July 31, 2002
"Opossum Killings Test Limits of Cruelty Cases" (July 29) did not educate enough about how harmless to humans opossums are and why they are desirable to have around our yards and homes. They are nocturnal, so coming across one in the dark is scary. They hiss and show their teeth when they are frightened, but they don't bite humans. Indeed, if humans get too close, they freeze and appear to be dead, i.e., "play possum." This actually is an involuntary, shock-like state. I decided not to bother with traps or any efforts to remove them from hanging around my yard in the middle of Los Angeles when I learned that they dine on insects, cockroaches, snails, mice, rats and occasionally snakes.
October 22, 2013 |
Marigolds were on double duty all summer long, brightening the garden while repelling pests -- aphids above-ground and root knot nematodes in the soil. Now that Day of the Dead is around the corner, marigolds' next-to-last job is at hand: The petals will get scattered into bright orange pathways on Nov. 2, so spirits can follow the trail to an altar stocked with the pleasures of our material world. Marigolds originated in the Americas, from the American Southwest down to Peru. Revered by the Aztecs, marigolds were exported to Europe by explorers and quickly spread to Africa and Asia.
February 15, 1998
In last week's "Garden Q&A" column, Robert Smaus gave the most sensible reply to a Topanga resident who asked how to keep raccoons from disturbing a newly laid sod lawn: "A sod lawn has no business in Topanga." I am also puzzled about why people move to a natural and fairly wild area and then try to drag all the accessories of the city there. Most of the plant pests in Topanga are accidental or well-intended but wrongheaded introductions of exotic plants with habits and traits that enable their survival in their original habitats.
September 22, 1989 |
Carol Mueller, a gardening enthusiast, has abandoned her hobby because a swirling white cloud of pinhead-sized flies has invaded every corner of her yard. When the Van Nuys woman must go outside, she wears two bandannas to protect her hair and ears. She waves her hands to keep tiny flies off her body and frequently coughs and puffs air out her nose. "It's driving me crazy. They are all over. You wonder if you are breathing them in," she said, exasperated. "It's horrifying.
November 2, 1998 |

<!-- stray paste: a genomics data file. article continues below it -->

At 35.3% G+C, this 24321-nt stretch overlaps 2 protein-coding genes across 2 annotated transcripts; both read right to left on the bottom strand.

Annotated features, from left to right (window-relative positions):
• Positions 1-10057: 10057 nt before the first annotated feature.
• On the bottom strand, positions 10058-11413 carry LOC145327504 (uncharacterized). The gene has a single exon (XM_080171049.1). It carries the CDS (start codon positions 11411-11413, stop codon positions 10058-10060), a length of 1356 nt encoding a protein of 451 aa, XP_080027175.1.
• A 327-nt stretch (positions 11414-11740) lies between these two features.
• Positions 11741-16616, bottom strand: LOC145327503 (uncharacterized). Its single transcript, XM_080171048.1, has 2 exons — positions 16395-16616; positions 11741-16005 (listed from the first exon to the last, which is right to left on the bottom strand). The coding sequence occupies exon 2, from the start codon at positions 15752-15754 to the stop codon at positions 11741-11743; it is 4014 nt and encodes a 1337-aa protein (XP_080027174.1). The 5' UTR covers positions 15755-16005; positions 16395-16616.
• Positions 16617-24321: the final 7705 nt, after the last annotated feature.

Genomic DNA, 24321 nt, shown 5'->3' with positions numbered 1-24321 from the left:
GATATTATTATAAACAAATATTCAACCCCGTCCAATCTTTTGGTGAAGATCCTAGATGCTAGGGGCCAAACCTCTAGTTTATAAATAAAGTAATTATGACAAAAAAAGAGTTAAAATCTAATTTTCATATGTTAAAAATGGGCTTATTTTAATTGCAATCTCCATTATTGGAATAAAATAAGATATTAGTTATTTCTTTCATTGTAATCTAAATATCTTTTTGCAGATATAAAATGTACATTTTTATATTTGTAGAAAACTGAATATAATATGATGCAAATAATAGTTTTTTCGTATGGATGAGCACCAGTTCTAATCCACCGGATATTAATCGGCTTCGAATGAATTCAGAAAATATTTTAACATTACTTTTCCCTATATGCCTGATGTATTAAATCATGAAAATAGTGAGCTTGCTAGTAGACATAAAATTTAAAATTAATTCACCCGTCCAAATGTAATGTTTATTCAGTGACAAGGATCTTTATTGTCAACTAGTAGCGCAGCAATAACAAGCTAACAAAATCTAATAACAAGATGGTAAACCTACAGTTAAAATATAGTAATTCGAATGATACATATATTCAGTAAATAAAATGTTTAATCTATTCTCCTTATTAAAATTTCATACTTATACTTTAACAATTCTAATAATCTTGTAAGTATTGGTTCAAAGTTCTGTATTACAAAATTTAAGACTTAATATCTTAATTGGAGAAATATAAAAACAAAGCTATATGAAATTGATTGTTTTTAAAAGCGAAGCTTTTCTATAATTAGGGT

This is California as America knows it. Sun-dappled hills of golden grasses undulate into the distance, dotted with herbs and occasional wildflowers. It is the kind of landscape made famous in old Western films, when the cowboys galloped their horses through the chaparral. Now here's the real story of this wild-land vista: Most of the rippling gold grasses came from Spain, Italy, Greece, Morocco. That thick patch of pale green fennel is an insidious intruder from Southern Europe.
April 24, 1988 |
A plague of locusts that could become the biggest that modern man has known is sweeping voraciously across North and West Africa, foiling international counterattack, officials at the Rome headquarters of the U.N. Food and Agriculture Organization said last week. "We are in big trouble," said Lukas Brader, a Dutch entomologist who heads the FAO anti-locust campaign. "The speed of the locusts' spread has caught us off balance.
October 6, 1989
Infestations of the ash whitefly, until recently confirmed only in the Los Angeles area, have spread north to the agricultural San Joaquin Valley, raising concerns about possible damage to the fruit industry. The pest, native to Mediterranean countries, apparently has not yet spread into groves of fruit trees it is known to attack, but agriculture officials say it is only a matter of time.
CALIFORNIA | LOCAL
September 23, 1989 |
Agriculture officials and entomologists said Friday that there is "no quick fix" to countering the growing swarms of ash whiteflies in Orange County and other parts of Southern California, but the pesky insects could eventually be controlled through predators and parasites. During a meeting of the California Agricultural Commissioners and Sealers Assn. subcommittee on the ash whitefly in Anaheim, Orange County Agricultural Commissioner James D.